Here are the top business, market, and economic stories you should be watching today in the UK, Europe, and abroad:
Estate agent Foxtons (FOXT.L) swung to a loss of £17.2m in 2018 due to weakness in the housing sales market, the company said on Thursday.
Revenue declined by 5% to £111.5m and the company opted not to give its shareholders a full-year dividend.
Chief executive Nic Budden said: “Our performance in 2018 was impacted by a further deterioration in the sales market, with transaction levels falling for another year from their already low levels.
“We are pleased with the lettings business and the investment we made earlier in the year helped to drive a good second half performance.”
Aston Martin crashes
Shares in luxury car maker Aston Martin fell by 10% (AML.L) on Thursday after the company reported a £68.2m annual loss.
The sizeable loss compared to profits of £85m in 2017 came due to £136m of costs associated with its stock market debut last October.
Aston Martin also revealed plans for a £30m fund to help it weather any Brexit disruption. The group said its board had approved “plans for up to £30m of advanced working capital and/or operating expenses.”
It added it was taking action to “mitigate the impact on the business from potential supply chain disruption should the UK withdraw from the European Union without an agreement or in an unstructured manner.”
Aston Martin Lagonda president and group chief executive Andy Palmer said: “2018 was an outstanding year for Aston Martin Lagonda, delivering strong growth, with improving revenues, unit sales and adjusted profits.”
He added the group was navigating “uncertainties and disruption impacting the wider auto industry.”
British Airways owner International Consolidated Airlines Group (IAG.L) on Thursday said it expects profits this year to be flat at €3.2bn.
The forecast came as IAG posted a 6.7% increase in revenue for 2018 to €24.4bn (£20.8bn). Profit before tax was up 9.8% to €3bn (£2.6bn).
IAG chief executive officer Willie Walsh said: “Yet again, we’ve improved our operating profit this year and our adjusted earnings per share grew by 15.1%.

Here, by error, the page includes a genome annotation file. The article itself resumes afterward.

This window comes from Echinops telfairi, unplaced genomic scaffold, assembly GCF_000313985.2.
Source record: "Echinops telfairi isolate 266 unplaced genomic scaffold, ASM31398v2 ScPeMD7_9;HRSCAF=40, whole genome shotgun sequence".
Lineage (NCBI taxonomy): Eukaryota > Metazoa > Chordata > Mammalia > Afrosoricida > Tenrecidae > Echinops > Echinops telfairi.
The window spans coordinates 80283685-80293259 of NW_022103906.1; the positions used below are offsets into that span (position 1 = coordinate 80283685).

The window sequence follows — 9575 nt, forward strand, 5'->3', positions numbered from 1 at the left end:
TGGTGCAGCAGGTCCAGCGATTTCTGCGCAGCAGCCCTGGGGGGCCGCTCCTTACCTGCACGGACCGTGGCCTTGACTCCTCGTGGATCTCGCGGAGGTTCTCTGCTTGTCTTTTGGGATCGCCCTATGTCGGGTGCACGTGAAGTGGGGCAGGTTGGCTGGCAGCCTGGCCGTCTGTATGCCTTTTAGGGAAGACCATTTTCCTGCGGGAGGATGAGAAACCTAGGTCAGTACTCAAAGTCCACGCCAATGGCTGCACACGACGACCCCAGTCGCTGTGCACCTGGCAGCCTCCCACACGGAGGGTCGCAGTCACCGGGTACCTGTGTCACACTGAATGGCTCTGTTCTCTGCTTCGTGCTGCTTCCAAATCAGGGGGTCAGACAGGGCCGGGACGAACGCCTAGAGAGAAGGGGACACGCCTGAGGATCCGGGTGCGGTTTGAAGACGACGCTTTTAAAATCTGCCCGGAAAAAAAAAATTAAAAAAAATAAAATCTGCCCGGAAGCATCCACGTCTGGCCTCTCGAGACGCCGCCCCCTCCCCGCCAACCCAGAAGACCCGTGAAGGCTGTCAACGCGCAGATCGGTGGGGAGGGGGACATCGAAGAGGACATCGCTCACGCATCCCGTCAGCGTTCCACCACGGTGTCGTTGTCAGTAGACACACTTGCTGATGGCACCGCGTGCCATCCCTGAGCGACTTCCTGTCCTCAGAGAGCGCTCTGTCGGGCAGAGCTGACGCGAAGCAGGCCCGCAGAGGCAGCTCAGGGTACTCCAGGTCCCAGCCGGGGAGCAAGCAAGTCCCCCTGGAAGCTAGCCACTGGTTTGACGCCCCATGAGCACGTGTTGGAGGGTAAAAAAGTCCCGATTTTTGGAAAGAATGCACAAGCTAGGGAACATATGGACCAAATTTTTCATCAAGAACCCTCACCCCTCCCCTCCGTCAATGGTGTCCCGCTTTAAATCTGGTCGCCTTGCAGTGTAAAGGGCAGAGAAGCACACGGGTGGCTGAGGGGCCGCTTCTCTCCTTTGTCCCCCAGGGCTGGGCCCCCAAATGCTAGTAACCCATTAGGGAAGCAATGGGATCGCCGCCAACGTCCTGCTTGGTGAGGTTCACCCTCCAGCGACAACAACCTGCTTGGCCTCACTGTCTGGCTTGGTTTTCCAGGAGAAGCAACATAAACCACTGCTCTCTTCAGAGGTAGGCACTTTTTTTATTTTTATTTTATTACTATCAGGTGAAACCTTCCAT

“This was a very good performance despite three significant challenges: fuel prices increasing 30%, considerable Air Traffic Control disruption and an adverse foreign exchange impact of €129m.”
IAG shares rose by 1.4%.
Rolls-Royce engine bill hits £790m
Engine maker Rolls-Royce (RR.L) said the bill to rectify problems with its Trent 1000 engines reached £790m last year.
Rolls-Royce said underlying earnings jumped to £633m in 2018, up from £317m in the previous year. But on a statutory basis, the group swung to a pre-tax loss of £2.9bn, compared to profits of £3.9bn in 2017, due to a raft of exceptional charges.
Chief executive Warren East said: “Despite the challenges we faced on Trent 1000 in-service issues, solid progress has been made realising our ambition to make 2018 a breakthrough year, both strategically and financially.
“Underlying financial results are ahead of expectations, with good growth in profit and cash flow.”
Rolls-Royce said its restructuring was on track, having already slashed its workforce by around 1,300. It is set to save £400m in annual costs by the end of 2020.
European stock markets were lower after investor confidence was dented by the abrupt end to US President Donald Trump’s summit with North Korean leader Kim Jong-un and after poor manufacturing and services numbers from China.
It was a similar story in Asian markets. Japan’s Nikkei 225 (^N225) was down by 0.7%, Hong Kong’s Hang Seng index (^HSI) was down by 0.4%, and China’s benchmark Shanghai Composite (000001.SS) was down by 0.4%.
What to expect in the US
Companies reporting in the US later today include: